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Why It's Time to Appreciate Lillian Hellman Again

By Matt Reimann. Jun 20, 2016. 9:00 AM.

Topics: American Literature, Drama

In 1939, Lillian Hellman was riding in a taxi with the star of one of her plays. The atmosphere in the car was tense. The actress, Tallulah Bankhead, wanted to put on a performance for the benefit of Finland, which had been invaded by the USSR earlier in the year. Hellman refused to allow her play to be performed for the cause, citing her lack of esteem for what she believed was a pro-Nazi republic. Bankhead, frustrated by Hellman’s stubbornness, told the playwright she would never act in one of her plays again. Hellman then responded by striking the actress across the jaw with her purse.

Lillian-Hellman-1939.jpgToday, Hellman is not exactly well-known. Yet in her time she was one of the most successful female writers and a major representative of her gender in the boy’s club of the stage and screen. But politics notwithstanding, Hellman was a remarkable American playwright by any standard. And it is something of a shame she has disappeared from the forefront of our cultural consciousness.

A biography on Hellman came out in 2012, directing attention back to the author of the famed plays The Little Foxes and The Children’s Hour. The biography's title, A Difficult Woman, sheds light on the fact that Hellman’s personality shaped the way she is both remembered and overlooked today.

Hellman was born in the first decade of the twentieth century. She attended Columbia University and NYU, and at that time also explored the bohemian world of 1920s Greenwich Village. She married a fellow writer, Arthur Kober, although their marriage did not last. Hellman’s most famous lover was the writer Dashiell Hammett, the detective writer whom she had a three decades long on-and-off relationship.

Lillian Hellman was in many ways difficult, but society has always been less forgiving to difficult women than it has difficult men—especially in the first few decades following women's right to vote. Put more diplomatically, Hellman was a strong-willed person, one who stuck to her guns even when she didn’t exactly explain her reason for doing so.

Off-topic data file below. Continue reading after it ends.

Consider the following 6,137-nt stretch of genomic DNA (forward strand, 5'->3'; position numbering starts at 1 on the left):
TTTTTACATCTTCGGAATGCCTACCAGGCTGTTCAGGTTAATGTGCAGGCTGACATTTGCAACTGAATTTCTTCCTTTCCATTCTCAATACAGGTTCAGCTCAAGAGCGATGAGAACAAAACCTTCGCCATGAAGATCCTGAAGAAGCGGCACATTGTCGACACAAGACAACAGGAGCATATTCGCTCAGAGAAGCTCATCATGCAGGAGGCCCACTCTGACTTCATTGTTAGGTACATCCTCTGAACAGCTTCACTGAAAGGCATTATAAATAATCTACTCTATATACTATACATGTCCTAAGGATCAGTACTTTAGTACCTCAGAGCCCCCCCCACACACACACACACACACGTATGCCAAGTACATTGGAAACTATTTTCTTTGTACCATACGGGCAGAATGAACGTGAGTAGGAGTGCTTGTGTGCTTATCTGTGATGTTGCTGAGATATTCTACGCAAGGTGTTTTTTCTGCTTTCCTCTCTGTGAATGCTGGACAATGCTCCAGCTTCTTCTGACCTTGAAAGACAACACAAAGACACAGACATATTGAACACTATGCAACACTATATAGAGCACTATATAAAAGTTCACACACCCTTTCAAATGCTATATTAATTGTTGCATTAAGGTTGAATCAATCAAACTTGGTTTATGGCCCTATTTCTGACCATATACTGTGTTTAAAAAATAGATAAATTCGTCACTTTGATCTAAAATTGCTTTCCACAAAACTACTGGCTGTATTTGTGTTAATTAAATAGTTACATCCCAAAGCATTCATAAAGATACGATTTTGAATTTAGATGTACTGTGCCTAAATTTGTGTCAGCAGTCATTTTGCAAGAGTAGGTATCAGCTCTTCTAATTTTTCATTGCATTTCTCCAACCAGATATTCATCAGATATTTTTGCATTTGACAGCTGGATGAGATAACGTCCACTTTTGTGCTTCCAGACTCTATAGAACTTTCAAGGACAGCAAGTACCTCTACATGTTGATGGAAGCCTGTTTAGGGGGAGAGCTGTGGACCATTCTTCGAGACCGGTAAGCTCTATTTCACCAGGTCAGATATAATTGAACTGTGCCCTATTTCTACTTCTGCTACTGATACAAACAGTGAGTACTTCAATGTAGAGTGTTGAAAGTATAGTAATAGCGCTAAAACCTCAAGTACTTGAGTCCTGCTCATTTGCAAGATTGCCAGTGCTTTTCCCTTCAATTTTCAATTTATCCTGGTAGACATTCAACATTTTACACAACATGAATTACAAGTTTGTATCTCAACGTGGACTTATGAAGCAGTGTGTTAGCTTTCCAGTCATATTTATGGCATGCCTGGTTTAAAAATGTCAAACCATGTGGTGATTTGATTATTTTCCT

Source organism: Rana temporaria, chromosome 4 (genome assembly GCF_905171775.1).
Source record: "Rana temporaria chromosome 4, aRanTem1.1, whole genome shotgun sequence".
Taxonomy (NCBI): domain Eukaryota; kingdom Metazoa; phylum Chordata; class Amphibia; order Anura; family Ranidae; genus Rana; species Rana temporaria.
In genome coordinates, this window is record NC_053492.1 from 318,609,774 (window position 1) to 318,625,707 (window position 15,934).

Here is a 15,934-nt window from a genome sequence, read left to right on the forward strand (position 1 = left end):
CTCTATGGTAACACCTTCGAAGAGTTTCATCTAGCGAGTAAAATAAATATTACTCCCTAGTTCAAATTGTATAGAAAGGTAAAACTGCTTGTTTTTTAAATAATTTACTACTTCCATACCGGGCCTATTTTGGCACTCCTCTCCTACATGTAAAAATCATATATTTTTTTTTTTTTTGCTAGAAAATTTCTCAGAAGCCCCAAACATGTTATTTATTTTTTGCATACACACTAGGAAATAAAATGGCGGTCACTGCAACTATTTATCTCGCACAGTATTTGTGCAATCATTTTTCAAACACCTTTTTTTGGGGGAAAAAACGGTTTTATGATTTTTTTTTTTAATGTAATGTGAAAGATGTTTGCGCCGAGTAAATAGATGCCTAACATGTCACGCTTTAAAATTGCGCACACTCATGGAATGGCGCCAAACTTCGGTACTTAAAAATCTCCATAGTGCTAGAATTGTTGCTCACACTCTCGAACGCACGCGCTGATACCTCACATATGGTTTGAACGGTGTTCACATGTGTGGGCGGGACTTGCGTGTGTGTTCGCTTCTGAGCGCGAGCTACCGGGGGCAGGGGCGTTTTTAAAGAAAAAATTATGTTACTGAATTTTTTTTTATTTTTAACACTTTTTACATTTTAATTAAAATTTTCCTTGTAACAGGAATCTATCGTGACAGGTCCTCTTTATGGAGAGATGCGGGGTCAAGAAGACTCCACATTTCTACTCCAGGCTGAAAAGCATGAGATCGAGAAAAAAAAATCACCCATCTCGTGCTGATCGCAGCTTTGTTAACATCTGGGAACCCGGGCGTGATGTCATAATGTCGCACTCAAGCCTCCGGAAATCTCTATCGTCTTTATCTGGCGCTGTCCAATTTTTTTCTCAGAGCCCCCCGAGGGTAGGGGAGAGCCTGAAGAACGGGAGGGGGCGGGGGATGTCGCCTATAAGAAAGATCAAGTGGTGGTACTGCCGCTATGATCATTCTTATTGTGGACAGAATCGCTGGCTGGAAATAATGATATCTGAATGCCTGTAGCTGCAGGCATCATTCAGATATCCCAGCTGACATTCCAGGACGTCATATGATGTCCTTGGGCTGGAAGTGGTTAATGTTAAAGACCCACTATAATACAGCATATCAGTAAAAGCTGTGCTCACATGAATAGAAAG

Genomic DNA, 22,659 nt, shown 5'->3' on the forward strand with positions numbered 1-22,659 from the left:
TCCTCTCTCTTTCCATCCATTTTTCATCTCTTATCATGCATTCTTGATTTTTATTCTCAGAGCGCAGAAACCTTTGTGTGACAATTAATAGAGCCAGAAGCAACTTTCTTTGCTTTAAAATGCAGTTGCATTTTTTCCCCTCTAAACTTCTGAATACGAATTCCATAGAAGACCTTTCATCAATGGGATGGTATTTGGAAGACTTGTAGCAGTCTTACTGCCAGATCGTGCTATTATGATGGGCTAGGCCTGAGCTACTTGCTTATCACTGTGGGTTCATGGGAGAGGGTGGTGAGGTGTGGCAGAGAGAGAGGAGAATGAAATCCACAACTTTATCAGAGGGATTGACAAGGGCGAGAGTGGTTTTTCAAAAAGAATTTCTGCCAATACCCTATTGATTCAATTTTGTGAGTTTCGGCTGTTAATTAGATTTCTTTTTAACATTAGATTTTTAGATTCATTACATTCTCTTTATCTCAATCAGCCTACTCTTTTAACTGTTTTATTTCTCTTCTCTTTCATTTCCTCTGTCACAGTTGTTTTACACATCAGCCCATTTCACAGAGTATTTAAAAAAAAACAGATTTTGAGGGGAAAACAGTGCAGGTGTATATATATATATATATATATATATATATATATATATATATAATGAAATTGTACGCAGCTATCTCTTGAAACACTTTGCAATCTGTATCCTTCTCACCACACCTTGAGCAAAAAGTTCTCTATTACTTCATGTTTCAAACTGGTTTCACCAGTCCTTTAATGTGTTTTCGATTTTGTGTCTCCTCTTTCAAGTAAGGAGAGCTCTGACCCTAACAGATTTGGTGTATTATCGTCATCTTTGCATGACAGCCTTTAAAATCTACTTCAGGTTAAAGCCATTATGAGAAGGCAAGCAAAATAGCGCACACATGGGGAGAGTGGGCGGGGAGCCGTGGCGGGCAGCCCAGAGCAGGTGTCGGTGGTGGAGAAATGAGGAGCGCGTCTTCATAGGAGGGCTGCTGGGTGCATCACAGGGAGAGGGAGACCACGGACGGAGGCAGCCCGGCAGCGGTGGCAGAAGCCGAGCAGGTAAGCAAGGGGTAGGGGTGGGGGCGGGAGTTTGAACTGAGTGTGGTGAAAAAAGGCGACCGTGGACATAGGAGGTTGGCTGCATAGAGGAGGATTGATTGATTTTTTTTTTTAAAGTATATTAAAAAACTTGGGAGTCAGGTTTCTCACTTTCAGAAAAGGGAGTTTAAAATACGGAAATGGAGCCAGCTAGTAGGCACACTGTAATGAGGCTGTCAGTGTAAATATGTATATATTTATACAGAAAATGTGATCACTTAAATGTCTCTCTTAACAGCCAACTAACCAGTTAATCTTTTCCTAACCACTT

During her time writing screenplays, Hellman was an active member of the union fighting for the right to a writer’s credit in films she contributed to. In her personal life, she was steadfast in her opinions and assertions (in his final novel The Thin Man, Hammett based his resolute female character, Nora Charles, on Hellman). In her politics, Hellman was a staunch leftist. Like many of her era, she was reluctant to eschew her support for Stalin as news of his atrocities came to light. When she was called to speak to the House Un-American Activities Committee, she approached them with pride and confidence. Being encouraged to give up the identities of fellow leftists, she declared, “To hurt innocent people whom I knew many years ago in order to save myself is, to me, inhuman and indecent and dishonorable. I cannot and will not cut my conscience to fit this year’s fashions.” Like many others of her time, she was blacklisted in Hollywood. She took a severe pay cut, plummeting from a salary of $150,000 to relatively nothing.

Hellman’s second act was as writer of four memoirs. They sold well and were critically acclaimed (her 1969 memoir An Unfinished Woman won the National Book Award). Their success was followed by detractors who claimed that Hellman embellished and fabricated much of her subject matter, like her involvement in Spain during the Civil War and her relationship with Ernest Hemingway.

55404.jpgThe most famous controversy came from the “Julia” episode, which recounted Hellman’s supposed money-smuggling (to the tune of $50,000) to aid a woman who helped people escape the Nazis. One psychologist who shared Hellman’s literary agent claimed that the tale was taken from her life, even though she and Hellman had never met. The saga came to its apotheosis when author Mary McCarthy called Hellman overrated on The Dick Cavett Show, quipping that “every word she writes is a lie, including ‘and’ and ‘the.’”

Hellman supposedly laughed at the line when she heard it on air, but soon after slapped McCarthy and the network with a lawsuit demanding $2.5 million dollars for defamation and emotional injury. The suit was pending until her death, at which point her executors dropped the case. The claims of dishonesty around her work, as well as the somewhat unfair preference for later playwrights like Edward Albee, Tennessee Williams, and Arthur Miller, contributed to her waning fame and popularity.

To reckon with her lies or exaggerations, we will likely have to accept that Lillian Hellman’s merit comes in part from her interest in falsehoods and the distorted truth. Her first success, The Children’s Hour, was about that very theme, exploring the ways in which a lie can destroy lives and seize the imagination. Her ability to make enemies in her time, too, seems an especially irrelevant detail today. So what if Hellman was a difficult woman? If we cannot appreciate her anymore, that is surely our problem—not hers.


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Matt Reimann
Reader, specializing in Twentieth Century and contemporary fiction. Committed to spreading an infectious passion for literature, language, and stories.


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